The United States has used the combination of a strong U.S. regional presence and a series of creative diplomatic initiatives to encourage Beijing to seek increased influence through diplomatic and economic interactions, rather than coercion, and to use that increased influence in a manner that improves the prospects for security and economic prosperity in Asia and around the world. This effort has been successful, in part, because Washington handled deftly many of the traditional issues in the bilateral relationship, such as economic frictions or tensions between Taiwan and the Chinese mainland. If we take a historically informed perspective and view U.S.-China relations as a movie, instead of a snapshot, we can see the positive evolution in Chinas foreign relations that have been fostered, at least in part, by Washingtons diplomatic approach to Beijing.
Of course, many problems remain. The talk will conclude with a review of some of the biggest problems that the new Administration will likely face in crafting a strategy toward China and East Asia.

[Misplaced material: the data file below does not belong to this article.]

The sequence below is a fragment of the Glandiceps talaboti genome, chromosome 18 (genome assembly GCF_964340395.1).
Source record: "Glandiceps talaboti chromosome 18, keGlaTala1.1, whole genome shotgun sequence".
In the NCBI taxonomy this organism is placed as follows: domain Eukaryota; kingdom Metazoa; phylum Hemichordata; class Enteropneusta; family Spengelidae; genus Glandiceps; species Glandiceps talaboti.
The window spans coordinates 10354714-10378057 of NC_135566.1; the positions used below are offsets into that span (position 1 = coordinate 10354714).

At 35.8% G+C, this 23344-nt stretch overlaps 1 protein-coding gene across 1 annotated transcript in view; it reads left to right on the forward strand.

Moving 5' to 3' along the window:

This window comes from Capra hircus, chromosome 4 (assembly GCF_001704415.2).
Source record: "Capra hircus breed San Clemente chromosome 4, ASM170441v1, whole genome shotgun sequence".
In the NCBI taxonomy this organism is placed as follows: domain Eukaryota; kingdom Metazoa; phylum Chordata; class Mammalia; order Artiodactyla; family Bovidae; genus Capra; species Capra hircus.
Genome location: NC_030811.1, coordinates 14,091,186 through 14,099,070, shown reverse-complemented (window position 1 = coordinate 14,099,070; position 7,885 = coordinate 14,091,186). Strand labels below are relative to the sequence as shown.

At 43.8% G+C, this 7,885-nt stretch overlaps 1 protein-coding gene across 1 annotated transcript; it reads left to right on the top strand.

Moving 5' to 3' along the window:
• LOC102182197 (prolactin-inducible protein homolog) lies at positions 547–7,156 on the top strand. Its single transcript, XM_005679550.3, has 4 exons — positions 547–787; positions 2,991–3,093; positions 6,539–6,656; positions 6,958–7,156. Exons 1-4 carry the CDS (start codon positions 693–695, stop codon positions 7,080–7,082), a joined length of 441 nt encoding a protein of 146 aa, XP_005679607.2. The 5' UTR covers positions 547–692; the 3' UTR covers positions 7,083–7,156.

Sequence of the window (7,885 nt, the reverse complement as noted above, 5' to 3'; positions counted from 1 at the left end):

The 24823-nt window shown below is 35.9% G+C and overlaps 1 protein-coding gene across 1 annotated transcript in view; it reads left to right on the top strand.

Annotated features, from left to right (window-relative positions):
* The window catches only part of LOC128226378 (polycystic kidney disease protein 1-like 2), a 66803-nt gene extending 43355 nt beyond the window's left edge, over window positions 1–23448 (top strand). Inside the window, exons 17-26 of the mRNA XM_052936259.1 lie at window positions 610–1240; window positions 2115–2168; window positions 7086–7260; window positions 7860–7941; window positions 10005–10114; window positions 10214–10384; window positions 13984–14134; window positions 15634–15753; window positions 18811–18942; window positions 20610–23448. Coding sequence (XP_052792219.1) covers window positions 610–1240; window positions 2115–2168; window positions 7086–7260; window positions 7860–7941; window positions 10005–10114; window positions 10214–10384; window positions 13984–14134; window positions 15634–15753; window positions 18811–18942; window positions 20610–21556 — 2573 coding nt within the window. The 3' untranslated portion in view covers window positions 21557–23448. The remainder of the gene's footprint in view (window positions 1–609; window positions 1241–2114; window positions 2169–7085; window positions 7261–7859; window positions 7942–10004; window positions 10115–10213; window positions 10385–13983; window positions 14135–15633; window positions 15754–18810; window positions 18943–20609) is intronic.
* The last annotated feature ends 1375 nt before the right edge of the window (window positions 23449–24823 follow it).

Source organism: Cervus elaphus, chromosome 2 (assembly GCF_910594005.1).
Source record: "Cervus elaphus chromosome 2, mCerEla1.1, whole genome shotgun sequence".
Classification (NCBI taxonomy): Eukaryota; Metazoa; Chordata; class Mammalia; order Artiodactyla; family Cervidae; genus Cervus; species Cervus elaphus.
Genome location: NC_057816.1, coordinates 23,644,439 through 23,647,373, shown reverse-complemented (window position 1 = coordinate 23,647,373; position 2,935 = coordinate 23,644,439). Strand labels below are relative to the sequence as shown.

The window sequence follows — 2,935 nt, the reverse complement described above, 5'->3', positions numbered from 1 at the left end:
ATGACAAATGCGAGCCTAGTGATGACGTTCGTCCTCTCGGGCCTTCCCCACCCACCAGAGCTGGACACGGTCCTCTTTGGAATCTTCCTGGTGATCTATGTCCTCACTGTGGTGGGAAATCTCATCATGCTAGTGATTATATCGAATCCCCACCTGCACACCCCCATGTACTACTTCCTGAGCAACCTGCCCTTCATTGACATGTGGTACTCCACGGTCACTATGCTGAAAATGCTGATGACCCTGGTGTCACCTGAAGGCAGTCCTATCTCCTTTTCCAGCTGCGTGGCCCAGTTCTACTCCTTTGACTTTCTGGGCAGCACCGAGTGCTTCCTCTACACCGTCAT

Thomas J. Christensen is Professor of Politics and International Affairs and Director of the Princeton-Harvard China and the World Program at Princeton University. From 2006-2008 Professor Christensen served as Deputy Assistant Secretary of State for East Asian and Pacific Affairs with responsibility for relations with China, Taiwan and Mongolia.
Professor Christensen received his B.A. from Haverford College, M.A. in International Relations from the University of Pennsylvania, and Ph.D. in Political Science from Columbia University.
Christensen has served on the Board of Directors and the Executive Committee of the National Committee on U.S.-China Relations. He is a life member of the Council on Foreign Relations.
The Keck Center for International and Strategic Studies at CMC is honored to sponsor Thomas Christensen as a Freeman Foundation Visiting Professor of Asian Affairs.